— The Idea of a University Defined and Illustrated: In Nine - Discourses Delivered to the Catholics of Dublin • John Henry Newman

... meal. The race of the afternoon was, of course, the principal topic of conversation, and in addition there were adventures to be told by those who had missed it and gone into ...
— A Campfire Girl's Happiness • Jane L. Stewart

... Clares, and several others, it came into the occupation of the Comptons, towards the beginning of the seventeenth century; and from the arms of that family impaling those of Spencer, still remaining over the principal entrance, with the date 1631 in a lozenge, it is conjectured that the old moated edifice (represented in the annexed vignette) which had hitherto been the residence of the proprietors, was abandoned in the reign of James I., by Sir Henry Compton, who built the extensive and solid baronial mansion, ...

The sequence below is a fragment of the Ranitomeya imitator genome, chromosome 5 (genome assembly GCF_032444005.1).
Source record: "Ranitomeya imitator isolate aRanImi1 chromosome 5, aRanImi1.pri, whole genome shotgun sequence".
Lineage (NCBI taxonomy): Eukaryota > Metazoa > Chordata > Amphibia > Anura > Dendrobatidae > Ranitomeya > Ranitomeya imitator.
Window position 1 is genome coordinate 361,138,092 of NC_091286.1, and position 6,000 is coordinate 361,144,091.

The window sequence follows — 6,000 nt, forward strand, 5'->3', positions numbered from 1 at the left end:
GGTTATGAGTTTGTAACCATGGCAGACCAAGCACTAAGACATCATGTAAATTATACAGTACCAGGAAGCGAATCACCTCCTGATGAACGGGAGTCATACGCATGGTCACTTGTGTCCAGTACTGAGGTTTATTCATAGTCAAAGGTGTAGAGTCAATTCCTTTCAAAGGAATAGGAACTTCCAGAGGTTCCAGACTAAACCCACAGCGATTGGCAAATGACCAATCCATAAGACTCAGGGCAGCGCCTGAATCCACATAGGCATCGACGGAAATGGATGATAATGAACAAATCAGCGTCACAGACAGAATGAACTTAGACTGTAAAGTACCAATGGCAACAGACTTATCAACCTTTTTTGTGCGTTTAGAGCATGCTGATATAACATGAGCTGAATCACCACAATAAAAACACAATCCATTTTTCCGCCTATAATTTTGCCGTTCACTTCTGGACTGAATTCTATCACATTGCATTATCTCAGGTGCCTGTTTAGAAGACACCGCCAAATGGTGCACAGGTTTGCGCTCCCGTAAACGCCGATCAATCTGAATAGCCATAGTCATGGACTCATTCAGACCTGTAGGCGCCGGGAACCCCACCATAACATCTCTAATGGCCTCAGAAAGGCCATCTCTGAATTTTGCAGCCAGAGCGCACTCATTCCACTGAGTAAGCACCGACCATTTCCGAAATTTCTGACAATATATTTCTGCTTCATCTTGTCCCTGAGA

— The Mirror of Literature, Amusement, and Instruction - Volume 10, No. 279, October 20, 1827 • Various

... to whom we are indebted for this book has described himself, with so much charm, nature and truth; the principal events of his life have been recorded in such an agreeable and faithful manner that very few words will suffice to ...
— The Physiology of Taste • Brillat Savarin

... they are upper and under housemaids. Dividing the work between them, the upper housemaid will probably reserve for herself the task of dusting the ornaments and cleaning the furniture of the principal apartments, but it is her duty to see that every department is properly attended to. The number of assistants depends on the number in the family, as well as on the style in which the establishment is kept up. In ...
— The Book of Household Management • Mrs. Isabella Beeton

... Of Alfred's ten principal Norman companions, nine were beheaded. For some reason or other the life of one was spared. Alfred himself was charged with having violated the peace of his country, and was condemned to lose his eyes. The torture of this operation, ...
— King Alfred of England - Makers of History • Jacob Abbott